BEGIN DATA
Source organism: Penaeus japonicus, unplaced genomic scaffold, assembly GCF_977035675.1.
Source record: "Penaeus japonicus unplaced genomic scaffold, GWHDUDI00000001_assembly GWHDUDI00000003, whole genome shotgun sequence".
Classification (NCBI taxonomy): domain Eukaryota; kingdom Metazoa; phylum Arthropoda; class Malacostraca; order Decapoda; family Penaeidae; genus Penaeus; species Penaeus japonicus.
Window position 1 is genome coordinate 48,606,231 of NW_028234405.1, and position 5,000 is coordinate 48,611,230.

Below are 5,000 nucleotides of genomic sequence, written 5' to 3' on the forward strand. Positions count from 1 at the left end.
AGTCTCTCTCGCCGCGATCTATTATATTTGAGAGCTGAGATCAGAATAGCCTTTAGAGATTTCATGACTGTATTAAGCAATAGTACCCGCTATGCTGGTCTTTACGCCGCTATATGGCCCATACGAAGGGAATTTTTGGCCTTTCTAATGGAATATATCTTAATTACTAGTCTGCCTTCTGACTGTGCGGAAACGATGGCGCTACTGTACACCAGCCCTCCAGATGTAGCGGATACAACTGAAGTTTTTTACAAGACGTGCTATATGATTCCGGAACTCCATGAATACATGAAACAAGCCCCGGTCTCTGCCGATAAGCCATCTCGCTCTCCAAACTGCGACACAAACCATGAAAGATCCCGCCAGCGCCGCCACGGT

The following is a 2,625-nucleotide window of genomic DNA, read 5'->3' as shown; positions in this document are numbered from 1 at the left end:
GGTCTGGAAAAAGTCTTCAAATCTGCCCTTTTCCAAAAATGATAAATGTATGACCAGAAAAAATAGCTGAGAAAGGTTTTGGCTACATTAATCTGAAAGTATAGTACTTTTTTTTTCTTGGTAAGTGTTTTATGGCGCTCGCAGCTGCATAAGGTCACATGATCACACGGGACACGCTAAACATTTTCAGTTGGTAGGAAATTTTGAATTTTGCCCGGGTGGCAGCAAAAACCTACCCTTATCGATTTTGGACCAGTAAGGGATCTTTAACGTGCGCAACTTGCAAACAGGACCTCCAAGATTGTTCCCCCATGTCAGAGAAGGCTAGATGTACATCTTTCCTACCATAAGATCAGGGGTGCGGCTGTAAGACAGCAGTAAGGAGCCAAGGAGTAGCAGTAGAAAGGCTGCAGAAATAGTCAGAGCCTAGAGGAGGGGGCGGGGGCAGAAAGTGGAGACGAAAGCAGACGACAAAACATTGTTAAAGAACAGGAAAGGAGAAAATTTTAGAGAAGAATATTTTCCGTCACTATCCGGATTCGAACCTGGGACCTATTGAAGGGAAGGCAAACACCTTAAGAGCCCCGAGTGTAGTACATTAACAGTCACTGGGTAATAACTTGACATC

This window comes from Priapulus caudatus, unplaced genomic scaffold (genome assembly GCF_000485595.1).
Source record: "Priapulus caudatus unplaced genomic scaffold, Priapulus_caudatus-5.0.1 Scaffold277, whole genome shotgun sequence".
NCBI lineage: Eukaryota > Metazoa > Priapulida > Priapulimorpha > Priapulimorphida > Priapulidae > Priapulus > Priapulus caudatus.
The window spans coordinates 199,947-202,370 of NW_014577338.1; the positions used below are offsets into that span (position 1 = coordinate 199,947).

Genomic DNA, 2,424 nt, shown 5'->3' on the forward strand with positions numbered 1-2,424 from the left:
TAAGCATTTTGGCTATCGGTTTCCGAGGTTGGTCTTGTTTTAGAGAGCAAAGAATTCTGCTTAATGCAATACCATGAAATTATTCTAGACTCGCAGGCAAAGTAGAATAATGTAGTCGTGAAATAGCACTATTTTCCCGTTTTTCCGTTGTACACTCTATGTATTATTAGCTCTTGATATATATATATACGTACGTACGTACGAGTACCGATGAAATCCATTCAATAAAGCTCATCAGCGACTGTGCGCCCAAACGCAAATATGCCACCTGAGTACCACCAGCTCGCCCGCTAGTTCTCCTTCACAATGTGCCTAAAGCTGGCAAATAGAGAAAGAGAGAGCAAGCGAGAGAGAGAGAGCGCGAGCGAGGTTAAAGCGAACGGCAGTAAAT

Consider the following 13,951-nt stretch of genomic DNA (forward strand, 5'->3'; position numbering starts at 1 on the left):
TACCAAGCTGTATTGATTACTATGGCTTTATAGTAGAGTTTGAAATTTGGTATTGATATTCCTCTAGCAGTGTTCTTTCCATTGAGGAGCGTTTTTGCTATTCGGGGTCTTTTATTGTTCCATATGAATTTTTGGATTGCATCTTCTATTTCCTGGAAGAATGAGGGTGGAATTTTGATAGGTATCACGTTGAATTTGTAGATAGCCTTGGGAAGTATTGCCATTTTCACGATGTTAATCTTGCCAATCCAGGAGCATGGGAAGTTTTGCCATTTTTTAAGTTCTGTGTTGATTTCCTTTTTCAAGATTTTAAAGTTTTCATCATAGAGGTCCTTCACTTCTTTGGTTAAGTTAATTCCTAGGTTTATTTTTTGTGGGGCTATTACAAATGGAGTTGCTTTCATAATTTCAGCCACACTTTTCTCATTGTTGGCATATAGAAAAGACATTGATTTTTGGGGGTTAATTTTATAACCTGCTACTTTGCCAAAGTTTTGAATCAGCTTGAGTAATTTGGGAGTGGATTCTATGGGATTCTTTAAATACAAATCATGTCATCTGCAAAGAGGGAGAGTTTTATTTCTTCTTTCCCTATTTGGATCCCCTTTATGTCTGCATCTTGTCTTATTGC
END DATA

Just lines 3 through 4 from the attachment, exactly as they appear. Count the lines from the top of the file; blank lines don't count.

Classification (NCBI taxonomy): domain Eukaryota; kingdom Metazoa; phylum Arthropoda; class Malacostraca; order Decapoda; family Penaeidae; genus Penaeus; species Penaeus japonicus.
Window position 1 is genome coordinate 48,606,231 of NW_028234405.1, and position 5,000 is coordinate 48,611,230.